By Lauren Paddison, Second Year Music
Epigram Music talk musical creativity, tiresome night shifts and Spanish culture with delicate indie folk singer-songwriter, Charlie Cunningham.
Born and bred in Bedfordshire, contemporary indie folk and flamenco musician Charlie Cunningham has now released his second LP, ‘Permanent Way’. Cunningham kindly took the time to answer our questions, detailing his unique musical journey and now commercial success with an immaculate level of generosity and honesty.
Firstly, the acoustic singer-songwriter took us back to when he was just twelve years old. Cunningham’s next-door neighbour gifted him his first acoustic guitar- ‘a big steel strung thing that he had knocking around in his garage. I think he was a bit pissed at the time, but he never asked for it back’.
Cunningham’s early musical experiences were no different to any other twelve-year old, influenced by popular music heard on both TV and radio. He reminisced about a time where there were only three music channels which he used to flick obsessively between. When asked about artists who had particularly shaped his style, The Beatles took pride of place. ‘They had an anthology on TV, on the BBC I think. A two-part documentary, like this really thorough four-hour thing…’. Whilst recognising the origin of his style he also stressed the importance of embracing all musical genres and soundscapes, revealing a flurry of classical and heavy metal influences that he once tried to incorporate into his music as a teen.
Cunningham then swiftly took us to the time where he made music his profession. His love for the art form was always present, but it wasn’t until his early twenties that he made it his livelihood. His thinking being ‘If I’m going to work 8-9-hour days doing stuff that I’m really not that interested in at all for not much money, then I may as well get not much money for something I am interested in’.
The biggest and boldest move in Cunningham’s career is undoubtedly a move to the south of Spain where he spent two years immersing himself in Spanish culture and music, perfecting the craft of flamenco guitar playing. ‘By this point I was working in a bar in Oxford, and I’d met lots and lots of Spanish people’ - this was just the start of his journey.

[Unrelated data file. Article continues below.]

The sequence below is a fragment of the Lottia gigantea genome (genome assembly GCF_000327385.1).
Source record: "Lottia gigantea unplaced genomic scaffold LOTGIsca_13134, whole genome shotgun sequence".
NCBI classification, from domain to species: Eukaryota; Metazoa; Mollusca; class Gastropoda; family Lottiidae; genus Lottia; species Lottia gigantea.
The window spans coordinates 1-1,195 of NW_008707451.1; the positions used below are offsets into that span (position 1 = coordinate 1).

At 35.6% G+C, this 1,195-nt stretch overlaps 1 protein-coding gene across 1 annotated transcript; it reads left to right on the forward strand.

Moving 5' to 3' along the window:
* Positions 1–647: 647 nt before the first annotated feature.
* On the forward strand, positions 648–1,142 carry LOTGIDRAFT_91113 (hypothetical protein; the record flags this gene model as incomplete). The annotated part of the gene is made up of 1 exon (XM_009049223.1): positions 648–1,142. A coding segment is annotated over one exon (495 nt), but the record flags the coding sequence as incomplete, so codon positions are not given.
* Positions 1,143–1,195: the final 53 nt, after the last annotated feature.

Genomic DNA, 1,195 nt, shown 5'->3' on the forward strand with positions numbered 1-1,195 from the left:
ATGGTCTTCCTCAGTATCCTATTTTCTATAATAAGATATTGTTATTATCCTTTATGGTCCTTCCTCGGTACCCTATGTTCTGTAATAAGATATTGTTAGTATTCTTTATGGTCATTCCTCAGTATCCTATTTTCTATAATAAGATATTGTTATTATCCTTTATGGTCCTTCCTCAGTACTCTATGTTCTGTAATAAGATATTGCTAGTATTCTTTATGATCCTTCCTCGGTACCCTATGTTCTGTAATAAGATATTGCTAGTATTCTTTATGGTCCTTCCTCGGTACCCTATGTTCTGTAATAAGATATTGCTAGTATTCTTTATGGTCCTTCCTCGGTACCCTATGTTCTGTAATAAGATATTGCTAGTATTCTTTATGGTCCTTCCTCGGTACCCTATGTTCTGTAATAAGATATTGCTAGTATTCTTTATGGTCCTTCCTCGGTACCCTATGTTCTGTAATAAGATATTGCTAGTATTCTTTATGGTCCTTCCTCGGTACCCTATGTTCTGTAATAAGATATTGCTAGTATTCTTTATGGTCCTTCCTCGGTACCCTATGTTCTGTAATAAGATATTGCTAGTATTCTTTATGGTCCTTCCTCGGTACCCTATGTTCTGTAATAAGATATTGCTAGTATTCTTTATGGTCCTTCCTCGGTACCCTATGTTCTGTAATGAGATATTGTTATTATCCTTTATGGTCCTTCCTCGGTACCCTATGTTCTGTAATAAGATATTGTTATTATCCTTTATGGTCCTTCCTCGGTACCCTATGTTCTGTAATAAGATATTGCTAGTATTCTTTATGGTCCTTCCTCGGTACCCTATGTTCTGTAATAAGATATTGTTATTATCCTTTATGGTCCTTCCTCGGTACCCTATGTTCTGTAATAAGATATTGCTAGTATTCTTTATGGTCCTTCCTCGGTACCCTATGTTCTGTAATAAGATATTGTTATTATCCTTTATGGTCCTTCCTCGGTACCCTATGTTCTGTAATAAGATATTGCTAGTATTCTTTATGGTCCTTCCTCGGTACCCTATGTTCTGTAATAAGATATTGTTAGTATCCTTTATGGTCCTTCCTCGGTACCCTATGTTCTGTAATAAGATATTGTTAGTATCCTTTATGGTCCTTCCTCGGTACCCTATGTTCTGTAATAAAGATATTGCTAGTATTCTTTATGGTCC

Cunningham speaks of his travels to Spain with colourful energy. A unique experience that has shaped him as a songwriter. Yet, that’s not to say the shift from Oxford to Spain in search of musical creativity was an easy one. ‘I thought I would try and dip my toes in it and go to Spain for a couple of months and just try and get my head around it a little bit. But it’s really hard, so I ended up staying for two and a half years.’ Working night shifts at a hostel during this time enabled Cunningham to really put in the hours on guitar.
‘I just tried to immerse myself in their music as a whole. It’s got a lot of cultural weight to it, so I didn’t want to take it lightly y’know. I thought, ‘if I’m going to try and understand this music, then I’ve got to give it my all’’.
His advice to the next generation of musicians was spoken in a noticeably sincere tone. ‘If it makes you happy and fulfilled, then that’s enough of a reason to do anything’. He emphasises the importance of practice balanced with musical focus and recommends simplicity of aims coupled with good intentions.
Cunningham recalled many memorable moments on stage for us, supporting guitar and folk legend Rodriguez at the Royal Albert Hall, playing the beautifully curated End of the Road Festival in 2015 and the Montreal Jazz Festival. He said of these precious moments, ‘It’s amazing really. Lots of these crazy boxes keep getting ticked and you have to take a moment to take a breath to acknowledge it all’.
Our last topic of conversation fell nicely to his latest album. ‘Permanent Way’ hit streaming platforms on June 7th and has been circling our heads ever since. Gentle folk meets flamenco in this truly transformative and introspective twelve track LP. ‘What did I want to achieve? I think I just wanted to achieve something that was the exact representation of where I was at. And yeah, I think I’ve done that.’
There is no greater embodiment of his attempts to ‘do something that feels proper; that feels true and honest’ than his beautifully anthemic new record. He notes an evolution from his first album which centred on an mixture of guitar and voice, whilst his latest effort instead focuses on ‘putting songs in a contrasting atmosphere and using a bit more instrumentation to create slightly different dynamics’. Cunningham’s final remarks were bursting with humility.
He quietly confides that his new work is ‘just a step on, not a huge catapult forward’.
‘But as long as I’m moving forwards, I think I’m all good.’
Featured Image: Charlie Cunningham/BMG